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Japan-China Spat Heating Up

One thing the new US policy in Asia hasn’t managed to do is reduce tensions in the waters around China. In fact, tensions between China and Japan in the East China Sea, and between China and it’s neighbors around the South China Sea, are rising. Developing a mechanism to resolve these disputes will be on top of the agenda as Hillary Clinton joins dozens of Asia-Pacific foreign ministers in Cambodia for a regional summit.

In Japan, domestic opinion is becoming more nationalistic about the conflict with China over the tiny islands at the center of their dispute. The Wall Street Journal notes some disturbing overnight developments:

In the East China Sea, Chinese patrol vessels on Wednesday entered waters claimed by Japan near islands controlled by Japan and claimed by China and Taiwan, setting off a confrontation with the Japanese coast guard. . . .

Wednesday’s East China Sea drama started around 4 a.m. Tokyo time. A Chinese patrol vessel came within 22 kilometers (14 miles) of the islands known as Senkaku in Japan and Diaoyu in China, entering what Japan considers its territorial waters. Two other Chinese vessels also appeared, with one entering the territorial waters, according to the Japanese Coast Guard.

The three left within about four hours, after repeated warnings from Coast Guard officials.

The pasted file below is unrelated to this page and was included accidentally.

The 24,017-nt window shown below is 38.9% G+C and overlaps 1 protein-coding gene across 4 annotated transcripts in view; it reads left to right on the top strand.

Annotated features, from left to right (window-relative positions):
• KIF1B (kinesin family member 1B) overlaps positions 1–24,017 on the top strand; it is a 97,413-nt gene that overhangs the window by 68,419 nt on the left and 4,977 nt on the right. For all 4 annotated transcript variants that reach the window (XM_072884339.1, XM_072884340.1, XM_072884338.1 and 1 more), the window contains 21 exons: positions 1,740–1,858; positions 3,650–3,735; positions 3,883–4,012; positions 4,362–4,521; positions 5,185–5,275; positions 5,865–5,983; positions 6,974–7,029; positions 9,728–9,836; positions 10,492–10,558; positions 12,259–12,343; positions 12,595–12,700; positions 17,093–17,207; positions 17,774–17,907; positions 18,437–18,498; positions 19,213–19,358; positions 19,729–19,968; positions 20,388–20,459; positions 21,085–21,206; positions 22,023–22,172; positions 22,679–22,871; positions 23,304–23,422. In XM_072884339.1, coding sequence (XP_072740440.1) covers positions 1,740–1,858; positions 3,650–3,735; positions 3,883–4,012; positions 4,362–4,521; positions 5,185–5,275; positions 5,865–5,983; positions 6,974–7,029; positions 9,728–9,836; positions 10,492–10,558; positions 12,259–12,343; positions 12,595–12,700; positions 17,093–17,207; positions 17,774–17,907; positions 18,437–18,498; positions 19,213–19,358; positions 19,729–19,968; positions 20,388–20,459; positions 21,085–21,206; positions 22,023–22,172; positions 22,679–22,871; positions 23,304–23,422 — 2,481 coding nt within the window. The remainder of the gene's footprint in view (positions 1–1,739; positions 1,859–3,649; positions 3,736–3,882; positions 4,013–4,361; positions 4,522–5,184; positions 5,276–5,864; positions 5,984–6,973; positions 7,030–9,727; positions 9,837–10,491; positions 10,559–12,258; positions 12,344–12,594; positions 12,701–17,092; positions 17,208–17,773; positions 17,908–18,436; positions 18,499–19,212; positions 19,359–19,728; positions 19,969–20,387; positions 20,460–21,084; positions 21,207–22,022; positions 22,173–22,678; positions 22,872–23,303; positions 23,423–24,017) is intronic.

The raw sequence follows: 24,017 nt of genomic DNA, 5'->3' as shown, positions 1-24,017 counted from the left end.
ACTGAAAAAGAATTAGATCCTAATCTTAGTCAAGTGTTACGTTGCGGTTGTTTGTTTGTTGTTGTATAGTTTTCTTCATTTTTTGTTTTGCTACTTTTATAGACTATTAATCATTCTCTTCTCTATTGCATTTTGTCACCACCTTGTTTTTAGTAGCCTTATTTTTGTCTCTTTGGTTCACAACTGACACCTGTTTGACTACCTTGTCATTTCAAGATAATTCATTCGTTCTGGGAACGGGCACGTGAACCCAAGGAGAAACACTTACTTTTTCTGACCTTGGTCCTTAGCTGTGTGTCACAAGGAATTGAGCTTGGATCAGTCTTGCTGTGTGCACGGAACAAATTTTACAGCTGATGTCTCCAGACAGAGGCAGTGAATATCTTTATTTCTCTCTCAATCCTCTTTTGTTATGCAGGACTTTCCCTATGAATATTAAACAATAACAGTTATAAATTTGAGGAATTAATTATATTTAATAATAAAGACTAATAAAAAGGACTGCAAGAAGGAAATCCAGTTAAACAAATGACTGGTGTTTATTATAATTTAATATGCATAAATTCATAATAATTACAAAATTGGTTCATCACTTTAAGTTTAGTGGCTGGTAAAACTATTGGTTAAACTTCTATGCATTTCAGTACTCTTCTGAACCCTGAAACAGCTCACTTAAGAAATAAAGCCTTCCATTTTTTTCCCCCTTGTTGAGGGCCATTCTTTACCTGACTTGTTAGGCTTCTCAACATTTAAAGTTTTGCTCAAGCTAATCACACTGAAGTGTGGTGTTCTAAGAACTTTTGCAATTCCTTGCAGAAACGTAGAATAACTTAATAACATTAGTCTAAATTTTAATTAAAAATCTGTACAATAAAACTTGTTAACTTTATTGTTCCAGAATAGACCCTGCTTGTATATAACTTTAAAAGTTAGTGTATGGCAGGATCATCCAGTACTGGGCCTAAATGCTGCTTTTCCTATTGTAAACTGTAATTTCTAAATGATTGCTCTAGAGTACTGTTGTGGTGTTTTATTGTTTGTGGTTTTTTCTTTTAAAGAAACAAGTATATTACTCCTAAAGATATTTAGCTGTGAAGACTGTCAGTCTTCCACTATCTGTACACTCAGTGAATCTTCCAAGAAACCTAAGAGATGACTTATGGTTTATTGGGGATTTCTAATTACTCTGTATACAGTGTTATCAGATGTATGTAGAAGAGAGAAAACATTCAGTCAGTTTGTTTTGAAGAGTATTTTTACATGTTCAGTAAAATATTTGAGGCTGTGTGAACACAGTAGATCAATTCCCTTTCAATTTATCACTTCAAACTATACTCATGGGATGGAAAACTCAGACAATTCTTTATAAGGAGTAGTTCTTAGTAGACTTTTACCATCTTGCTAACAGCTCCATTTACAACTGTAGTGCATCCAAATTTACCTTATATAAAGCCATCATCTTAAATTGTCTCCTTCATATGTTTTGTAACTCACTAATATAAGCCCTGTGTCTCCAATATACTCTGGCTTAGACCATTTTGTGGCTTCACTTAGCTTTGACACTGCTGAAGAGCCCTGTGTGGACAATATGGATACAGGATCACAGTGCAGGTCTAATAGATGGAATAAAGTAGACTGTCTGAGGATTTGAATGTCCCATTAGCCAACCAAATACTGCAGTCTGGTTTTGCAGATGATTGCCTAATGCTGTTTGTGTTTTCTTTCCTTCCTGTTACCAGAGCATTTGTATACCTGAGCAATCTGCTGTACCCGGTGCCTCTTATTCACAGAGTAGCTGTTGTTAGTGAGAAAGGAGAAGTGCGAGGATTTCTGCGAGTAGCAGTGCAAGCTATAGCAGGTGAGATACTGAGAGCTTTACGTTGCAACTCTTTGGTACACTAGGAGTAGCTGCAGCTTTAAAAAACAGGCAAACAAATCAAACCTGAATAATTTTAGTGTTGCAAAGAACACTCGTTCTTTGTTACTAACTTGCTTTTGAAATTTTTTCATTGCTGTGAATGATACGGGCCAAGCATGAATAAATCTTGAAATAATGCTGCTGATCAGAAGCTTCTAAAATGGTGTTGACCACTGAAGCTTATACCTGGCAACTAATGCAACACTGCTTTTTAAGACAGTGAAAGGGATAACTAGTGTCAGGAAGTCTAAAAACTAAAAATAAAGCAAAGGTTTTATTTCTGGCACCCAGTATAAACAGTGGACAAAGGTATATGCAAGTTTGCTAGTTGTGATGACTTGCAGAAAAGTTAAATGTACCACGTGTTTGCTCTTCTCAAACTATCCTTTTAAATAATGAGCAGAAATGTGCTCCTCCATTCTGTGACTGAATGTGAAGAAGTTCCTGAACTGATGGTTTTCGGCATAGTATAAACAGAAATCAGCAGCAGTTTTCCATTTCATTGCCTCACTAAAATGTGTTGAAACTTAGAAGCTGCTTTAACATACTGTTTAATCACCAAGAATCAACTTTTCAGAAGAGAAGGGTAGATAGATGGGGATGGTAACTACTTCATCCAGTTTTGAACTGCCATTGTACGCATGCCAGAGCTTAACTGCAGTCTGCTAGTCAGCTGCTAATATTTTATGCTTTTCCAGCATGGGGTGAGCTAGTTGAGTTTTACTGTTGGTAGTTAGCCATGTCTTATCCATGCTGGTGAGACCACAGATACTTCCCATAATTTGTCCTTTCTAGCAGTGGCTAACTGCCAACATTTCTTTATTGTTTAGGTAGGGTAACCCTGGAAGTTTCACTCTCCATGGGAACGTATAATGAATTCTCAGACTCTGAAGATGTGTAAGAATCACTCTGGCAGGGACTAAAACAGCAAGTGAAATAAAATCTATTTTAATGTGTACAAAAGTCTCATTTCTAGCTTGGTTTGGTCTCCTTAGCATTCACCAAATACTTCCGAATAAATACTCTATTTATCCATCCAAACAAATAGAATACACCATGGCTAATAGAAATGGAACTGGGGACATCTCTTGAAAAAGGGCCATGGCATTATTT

Meanwhile, the struggle between the ASEAN countries and China continues over competing territorial claims to the resource rich atolls in the South China Sea. Chinese officials have repeatedly stated their reluctance to sign up to an ASEAN code of conduct to settle maritime disputes, preferring to leverage their influence in a bilateral setting where Beijing presumably believes it has an edge:

In a commentary published Wednesday by the state-run Xinhua news agency, China said ministers gathering in Phnom Penh should “be wary” of letting the South China Sea “distract” them, because Asean meetings are “not a proper platform” for discussing the issue.

Rather, they should focus on building mutual trust and cooperation, it said.

“Thus, it is preferable and crucial that the Phnom Penh meetings keep to their agenda and leave South China Sea issues to China and the specific Asean countries concerned,” it said.

The statements came a day after similar warnings from a Chinese foreign-ministry spokesman, who at a briefing described the discussions on the South China Sea as “deliberate hype” designed “to interfere with the relationship between China and Asean.”

The potential is growing for new crises that involve a full standoff between China and various U.S. friends and allies. How Washington approaches these sorts of challenges will reverberate throughout the region and may ultimately come to define the success or failure of its Asia policy.

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  • Jacksonian Libertarian

    “Thus, it is preferable and crucial that the Phnom Penh meetings keep to their agenda and leave South China Sea issues to China and the specific Asean countries concerned,”

    If this is what the greedy Chinese bullies want, then we shouldn’t give it to them. We should sign an agreement recognizing the economic zones of the regions nations specifically stating every nation’s territory including China’s using the Law of the Sea Treaty they have all signed as a basis. Then if China continues its belligerence, sanctions and military force can be brought to bear by all against China.

  • Jim.

    So why are we abandoning our strategy of a military capable of two-theater operations, again? Seems like between Iran (and Iraq, and Afghanistan) and the South China Sea, that’s the only way to keep the peace.

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